Meanwhile, the Turkish Empire started a campaign to place the Islamic convert, Radu, on the throne. The Russians of Transylvania and the Moldovans, seeing the two empires getting ready to line up against Wallachia, began to court dissatisfied nobles. While all this was going on, Dracula was ruling with an iron fist and a capricious whim. Crime decreased dramatically after a few impalements and disembowlings. A condemnation of the prince's conduct led to the Franciscan order being thrown out of the country. A mistress who lied about a pregnancy was disemboweled. Two ambassadors from the Turkish court who refused to removed their turbans were returned to the Sultan with their headgear nailed to their skulls. The slightest infraction could bring hideous punishment; yet legends speak of men and women winning their way free with a witty or ingratiating remark. Historian Florescu calls Dracula "paranoid" -- and as the old joke goes, "even the paranoid have their enemies."
In 1462, Dracula was attacked from two fronts -- from Turkey came Radu and his forces, from the north came the Prince of Moldavia with Russian and Hungarian troops. Dracula fled to Hungary, where he would be imprisoned for twelve years.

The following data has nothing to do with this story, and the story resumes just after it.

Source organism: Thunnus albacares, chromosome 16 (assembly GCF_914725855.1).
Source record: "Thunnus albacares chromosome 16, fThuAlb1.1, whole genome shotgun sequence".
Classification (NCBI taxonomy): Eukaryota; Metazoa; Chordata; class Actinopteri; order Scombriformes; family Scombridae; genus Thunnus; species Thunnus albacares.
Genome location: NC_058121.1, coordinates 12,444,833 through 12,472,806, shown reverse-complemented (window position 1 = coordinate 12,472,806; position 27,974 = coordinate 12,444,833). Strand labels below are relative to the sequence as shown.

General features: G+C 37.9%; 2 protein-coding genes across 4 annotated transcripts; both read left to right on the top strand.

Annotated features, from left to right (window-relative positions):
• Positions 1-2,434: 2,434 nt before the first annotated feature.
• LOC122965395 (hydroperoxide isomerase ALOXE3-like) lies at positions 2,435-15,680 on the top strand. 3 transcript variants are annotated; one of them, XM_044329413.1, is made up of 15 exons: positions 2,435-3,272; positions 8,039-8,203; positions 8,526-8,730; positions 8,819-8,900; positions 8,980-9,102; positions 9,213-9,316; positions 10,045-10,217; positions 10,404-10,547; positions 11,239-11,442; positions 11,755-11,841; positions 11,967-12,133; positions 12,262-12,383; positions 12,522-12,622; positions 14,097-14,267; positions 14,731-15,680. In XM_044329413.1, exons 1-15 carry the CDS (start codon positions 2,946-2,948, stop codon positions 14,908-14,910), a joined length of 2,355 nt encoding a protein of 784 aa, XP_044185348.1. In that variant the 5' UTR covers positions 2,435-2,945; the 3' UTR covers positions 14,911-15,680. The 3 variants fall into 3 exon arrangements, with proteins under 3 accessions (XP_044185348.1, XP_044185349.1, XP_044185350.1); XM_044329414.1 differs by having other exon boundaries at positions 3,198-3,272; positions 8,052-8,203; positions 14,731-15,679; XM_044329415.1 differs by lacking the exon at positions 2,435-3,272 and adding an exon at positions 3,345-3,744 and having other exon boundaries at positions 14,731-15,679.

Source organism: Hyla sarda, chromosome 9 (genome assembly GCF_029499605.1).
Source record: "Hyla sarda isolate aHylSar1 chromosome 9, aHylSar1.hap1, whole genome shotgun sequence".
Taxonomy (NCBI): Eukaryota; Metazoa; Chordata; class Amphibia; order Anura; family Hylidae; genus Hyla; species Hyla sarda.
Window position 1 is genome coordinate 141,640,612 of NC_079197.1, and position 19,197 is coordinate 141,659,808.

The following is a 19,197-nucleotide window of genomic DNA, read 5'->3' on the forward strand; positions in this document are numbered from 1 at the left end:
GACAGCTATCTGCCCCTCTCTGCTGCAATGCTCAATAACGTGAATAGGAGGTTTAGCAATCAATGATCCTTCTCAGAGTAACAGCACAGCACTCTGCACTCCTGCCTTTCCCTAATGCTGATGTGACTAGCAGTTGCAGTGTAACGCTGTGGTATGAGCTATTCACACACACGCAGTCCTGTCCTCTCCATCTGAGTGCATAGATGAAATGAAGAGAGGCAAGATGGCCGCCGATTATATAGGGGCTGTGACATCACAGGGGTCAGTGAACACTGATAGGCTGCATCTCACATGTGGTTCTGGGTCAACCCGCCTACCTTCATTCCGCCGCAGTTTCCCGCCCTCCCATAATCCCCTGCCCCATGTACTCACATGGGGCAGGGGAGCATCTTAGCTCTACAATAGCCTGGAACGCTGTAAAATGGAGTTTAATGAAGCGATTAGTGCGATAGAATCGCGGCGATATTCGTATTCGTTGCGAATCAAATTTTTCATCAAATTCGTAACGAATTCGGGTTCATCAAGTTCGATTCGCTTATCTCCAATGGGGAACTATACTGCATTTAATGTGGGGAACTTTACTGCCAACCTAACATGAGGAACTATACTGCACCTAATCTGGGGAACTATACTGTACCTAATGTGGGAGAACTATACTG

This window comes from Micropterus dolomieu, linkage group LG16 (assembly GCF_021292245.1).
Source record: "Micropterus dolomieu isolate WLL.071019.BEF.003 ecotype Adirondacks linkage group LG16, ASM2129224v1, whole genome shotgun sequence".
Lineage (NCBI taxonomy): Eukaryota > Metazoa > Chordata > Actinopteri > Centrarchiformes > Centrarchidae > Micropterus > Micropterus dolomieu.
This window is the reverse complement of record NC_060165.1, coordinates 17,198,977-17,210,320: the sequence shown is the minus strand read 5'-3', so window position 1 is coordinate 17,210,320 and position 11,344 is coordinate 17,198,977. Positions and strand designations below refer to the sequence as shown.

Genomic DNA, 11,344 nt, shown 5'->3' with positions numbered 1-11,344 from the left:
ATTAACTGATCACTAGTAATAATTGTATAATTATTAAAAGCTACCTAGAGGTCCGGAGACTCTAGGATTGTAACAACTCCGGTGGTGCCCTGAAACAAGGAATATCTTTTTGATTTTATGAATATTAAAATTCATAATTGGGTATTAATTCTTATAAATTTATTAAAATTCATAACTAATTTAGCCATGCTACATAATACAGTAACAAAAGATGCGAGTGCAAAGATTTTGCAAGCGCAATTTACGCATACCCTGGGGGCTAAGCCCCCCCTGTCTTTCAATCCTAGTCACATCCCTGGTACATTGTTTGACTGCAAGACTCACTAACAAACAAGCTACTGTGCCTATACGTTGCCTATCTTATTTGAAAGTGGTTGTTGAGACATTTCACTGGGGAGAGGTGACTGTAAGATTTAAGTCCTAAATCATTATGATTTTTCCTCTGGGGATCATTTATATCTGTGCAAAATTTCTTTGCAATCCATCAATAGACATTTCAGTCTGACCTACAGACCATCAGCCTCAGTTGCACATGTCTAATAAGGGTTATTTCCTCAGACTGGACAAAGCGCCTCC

Another Dracula took the throne, Radu. If his brother had terrified people, Radu also sent fear through the populace. A fanatical convert, he began to burn Orthodox churches and destroy monasteries. He was stopped at the shores of Lake Snagov by the patriarch there -- by another Dracula whom history records as Vlad the Monk. The results were twelve years of chaos, then the new Hungarian king forced Vlad Tsepes into a non-aggression pact that also involved the conversion of Vlad to Catholicism and the marriage of Vlad to the king's sister. Hungarian troops attacked the Turkish forces and Vlad Tsepes sat on the Wallachian throne for a third time. The reign lasted for less than a year, and in October of 1477 in a pitched battle on the shores of Lake Snagov Vlad Tsepes Dracula died. It was rumored that he was murdered by his own boyars, who feared his return to power. Radu died not long afterwards and the throne of Wallachia went to their brother, Vlad the Monk.